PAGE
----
Every year there is a comic that is better than it should be. Last year it was The flints. This year it’s from Dynamite Entertainment centipede. Yes, the one based on the Atari game. Dale Trell is the last man on Sty-Rek, his planet, and he sets out to kill the monster that killed his world. The funny thing is, he didn’t like his world that much. In a twist that might feel a little too direct to some, Dale loved myths and heroic stories (including earthly memorabilia) in a way that isolated him from the rest of his planet. Dale was in a civilization that would be in comic books, but within that civilization he was a comic-reading geek, now in a comic book adventure. The premise begins to flow into itself, but the theme remains strong. Do you cut yourself off from the here and now when you isolate yourself by burying your head in an alternate reality or the past? Or does cultivating a different mindset come in handy? Dale is alive after all. He has a plan. No one else on his planet can say the same.
9. Demon: Part 4
Jason Shiga, the creator of the Demon series, has a degree in math and has found a way to bring his expertise to both his characters and the rest of the world. His character, Jimmy Yee, is drawn with a childish reliance on solid colors and basic shapes, hangs himself, shoots himself, slits his wrists and will not die. Why not? That’s the question of part one, which you can read online in its entirety. The series has just concluded with part four, which came out in November. The cover shows Jimmy standing on a mountain of corpses and is a fitting reflection of the contents of the book. The series is a quick read, if you have the guts to see cute little Jimmy Yee commit the most grotesque deeds, both on himself and on others in an attempt to find the solution to his variation problems.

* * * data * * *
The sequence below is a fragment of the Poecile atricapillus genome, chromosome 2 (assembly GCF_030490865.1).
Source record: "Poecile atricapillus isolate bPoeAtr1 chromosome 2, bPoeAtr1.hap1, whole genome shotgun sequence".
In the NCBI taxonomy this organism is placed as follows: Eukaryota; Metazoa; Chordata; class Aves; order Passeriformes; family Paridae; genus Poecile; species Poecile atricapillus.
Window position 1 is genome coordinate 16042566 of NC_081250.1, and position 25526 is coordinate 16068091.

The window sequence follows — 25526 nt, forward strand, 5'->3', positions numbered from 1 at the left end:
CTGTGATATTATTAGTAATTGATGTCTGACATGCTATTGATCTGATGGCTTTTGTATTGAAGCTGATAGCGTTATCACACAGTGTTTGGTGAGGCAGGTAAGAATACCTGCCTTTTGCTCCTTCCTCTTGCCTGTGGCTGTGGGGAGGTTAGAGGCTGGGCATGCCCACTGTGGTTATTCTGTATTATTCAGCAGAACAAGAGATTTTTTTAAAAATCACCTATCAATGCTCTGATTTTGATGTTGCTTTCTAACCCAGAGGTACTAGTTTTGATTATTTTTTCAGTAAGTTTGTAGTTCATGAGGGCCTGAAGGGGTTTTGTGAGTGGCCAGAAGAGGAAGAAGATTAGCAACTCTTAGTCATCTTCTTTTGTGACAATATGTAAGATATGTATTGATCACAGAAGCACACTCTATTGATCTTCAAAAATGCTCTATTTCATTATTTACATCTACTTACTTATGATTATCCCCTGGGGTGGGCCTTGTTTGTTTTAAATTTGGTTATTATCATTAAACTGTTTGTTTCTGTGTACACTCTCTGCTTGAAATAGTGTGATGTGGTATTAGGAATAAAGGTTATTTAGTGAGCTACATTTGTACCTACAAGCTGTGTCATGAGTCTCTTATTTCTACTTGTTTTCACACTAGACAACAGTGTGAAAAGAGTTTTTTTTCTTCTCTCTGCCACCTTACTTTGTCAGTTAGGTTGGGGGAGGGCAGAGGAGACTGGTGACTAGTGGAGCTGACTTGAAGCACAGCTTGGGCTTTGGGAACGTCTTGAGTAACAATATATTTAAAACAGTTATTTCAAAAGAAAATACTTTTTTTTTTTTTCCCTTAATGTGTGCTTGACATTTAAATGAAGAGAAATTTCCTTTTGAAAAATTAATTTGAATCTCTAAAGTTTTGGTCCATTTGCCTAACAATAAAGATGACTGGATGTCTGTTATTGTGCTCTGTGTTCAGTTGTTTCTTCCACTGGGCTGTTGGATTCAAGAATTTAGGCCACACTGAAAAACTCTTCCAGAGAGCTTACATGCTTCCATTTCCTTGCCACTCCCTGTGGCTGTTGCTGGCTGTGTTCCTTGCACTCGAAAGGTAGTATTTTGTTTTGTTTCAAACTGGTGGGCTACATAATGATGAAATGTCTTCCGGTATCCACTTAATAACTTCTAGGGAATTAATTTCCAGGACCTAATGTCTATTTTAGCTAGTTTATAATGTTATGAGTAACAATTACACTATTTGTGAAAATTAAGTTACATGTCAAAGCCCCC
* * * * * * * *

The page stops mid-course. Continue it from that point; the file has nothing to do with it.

When you look at comics this year, you see themes: anger, ridicule and dystopia. The stories portraying these themes are for the most part allegorical. Calexit, from Black Mask Studios, is explicit. Writer Matteo Pizzolo imagines a world in which California secedes from the United States and the United States goes to war with California. The characters are Zora, an immigrant turned refugee and resistance leader, and Jamil, a smuggler who looks to his own advantage, as he is convinced that no one else will. Artist Amancay Nahuelpan alternately makes the world dark, dingy and gaudy.
The variations in the art will likely reflect the way people see the comic. Some readers will see it as a satire. Others may see it as inspiration. Others as horror. Some will see it as a comedy, albeit unintentionally. There is a reason why people in theaters burst out laughing during gruesome action or tragic death scenes. If you don’t share the perspective of the characters, high drama is ridiculous. Depending on your political position, Calexit can give you goosebumps or a good laugh. The first issue hit the stands in July 2017. The second will be released in January 2018. Whatever your political leanings, this is one of the few comics that can end up as a historical document. You may want to check it out.